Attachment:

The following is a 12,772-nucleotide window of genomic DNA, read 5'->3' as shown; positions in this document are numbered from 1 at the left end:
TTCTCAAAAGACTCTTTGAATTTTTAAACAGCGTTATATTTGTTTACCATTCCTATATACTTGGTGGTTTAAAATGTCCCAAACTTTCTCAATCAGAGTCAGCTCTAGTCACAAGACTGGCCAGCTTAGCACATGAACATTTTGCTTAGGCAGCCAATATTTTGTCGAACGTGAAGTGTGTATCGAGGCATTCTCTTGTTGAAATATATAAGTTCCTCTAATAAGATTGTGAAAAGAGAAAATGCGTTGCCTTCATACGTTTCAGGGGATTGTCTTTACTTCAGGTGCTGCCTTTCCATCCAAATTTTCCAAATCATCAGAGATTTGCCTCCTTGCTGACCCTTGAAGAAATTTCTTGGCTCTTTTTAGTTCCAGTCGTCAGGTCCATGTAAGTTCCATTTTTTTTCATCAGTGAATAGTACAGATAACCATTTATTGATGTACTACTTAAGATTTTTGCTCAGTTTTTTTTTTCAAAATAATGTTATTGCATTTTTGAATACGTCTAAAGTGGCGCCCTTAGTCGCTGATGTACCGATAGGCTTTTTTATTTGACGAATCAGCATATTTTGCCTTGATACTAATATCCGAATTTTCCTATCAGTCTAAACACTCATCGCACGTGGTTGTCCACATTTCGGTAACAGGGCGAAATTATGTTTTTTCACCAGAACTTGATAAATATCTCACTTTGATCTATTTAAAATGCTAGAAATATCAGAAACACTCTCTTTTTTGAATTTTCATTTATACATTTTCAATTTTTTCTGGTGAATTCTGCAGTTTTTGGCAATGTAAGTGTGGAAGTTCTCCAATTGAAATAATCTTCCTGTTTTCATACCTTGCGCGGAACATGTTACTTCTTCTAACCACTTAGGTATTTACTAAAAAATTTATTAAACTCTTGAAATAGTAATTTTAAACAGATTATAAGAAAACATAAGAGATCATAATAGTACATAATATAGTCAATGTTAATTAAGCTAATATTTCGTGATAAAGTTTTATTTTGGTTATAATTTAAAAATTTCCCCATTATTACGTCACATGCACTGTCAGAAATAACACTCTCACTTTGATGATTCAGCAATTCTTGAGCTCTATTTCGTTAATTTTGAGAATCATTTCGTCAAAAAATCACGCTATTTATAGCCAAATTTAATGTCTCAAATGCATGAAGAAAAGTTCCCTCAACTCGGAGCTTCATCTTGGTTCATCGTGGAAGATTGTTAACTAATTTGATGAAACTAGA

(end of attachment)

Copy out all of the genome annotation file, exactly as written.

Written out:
The following is a 12,772-nucleotide window of genomic DNA, read 5'->3' as shown; positions in this document are numbered from 1 at the left end:
TTCTCAAAAGACTCTTTGAATTTTTAAACAGCGTTATATTTGTTTACCATTCCTATATACTTGGTGGTTTAAAATGTCCCAAACTTTCTCAATCAGAGTCAGCTCTAGTCACAAGACTGGCCAGCTTAGCACATGAACATTTTGCTTAGGCAGCCAATATTTTGTCGAACGTGAAGTGTGTATCGAGGCATTCTCTTGTTGAAATATATAAGTTCCTCTAATAAGATTGTGAAAAGAGAAAATGCGTTGCCTTCATACGTTTCAGGGGATTGTCTTTACTTCAGGTGCTGCCTTTCCATCCAAATTTTCCAAATCATCAGAGATTTGCCTCCTTGCTGACCCTTGAAGAAATTTCTTGGCTCTTTTTAGTTCCAGTCGTCAGGTCCATGTAAGTTCCATTTTTTTTCATCAGTGAATAGTACAGATAACCATTTATTGATGTACTACTTAAGATTTTTGCTCAGTTTTTTTTTTCAAAATAATGTTATTGCATTTTTGAATACGTCTAAAGTGGCGCCCTTAGTCGCTGATGTACCGATAGGCTTTTTTATTTGACGAATCAGCATATTTTGCCTTGATACTAATATCCGAATTTTCCTATCAGTCTAAACACTCATCGCACGTGGTTGTCCACATTTCGGTAACAGGGCGAAATTATGTTTTTTCACCAGAACTTGATAAATATCTCACTTTGATCTATTTAAAATGCTAGAAATATCAGAAACACTCTCTTTTTTGAATTTTCATTTATACATTTTCAATTTTTTCTGGTGAATTCTGCAGTTTTTGGCAATGTAAGTGTGGAAGTTCTCCAATTGAAATAATCTTCCTGTTTTCATACCTTGCGCGGAACATGTTACTTCTTCTAACCACTTAGGTATTTACTAAAAAATTTATTAAACTCTTGAAATAGTAATTTTAAACAGATTATAAGAAAACATAAGAGATCATAATAGTACATAATATAGTCAATGTTAATTAAGCTAATATTTCGTGATAAAGTTTTATTTTGGTTATAATTTAAAAATTTCCCCATTATTACGTCACATGCACTGTCAGAAATAACACTCTCACTTTGATGATTCAGCAATTCTTGAGCTCTATTTCGTTAATTTTGAGAATCATTTCGTCAAAAAATCACGCTATTTATAGCCAAATTTAATGTCTCAAATGCATGAAGAAAAGTTCCCTCAACTCGGAGCTTCATCTTGGTTCATCGTGGAAGATTGTTAACTAATTTGATGAAACTAGA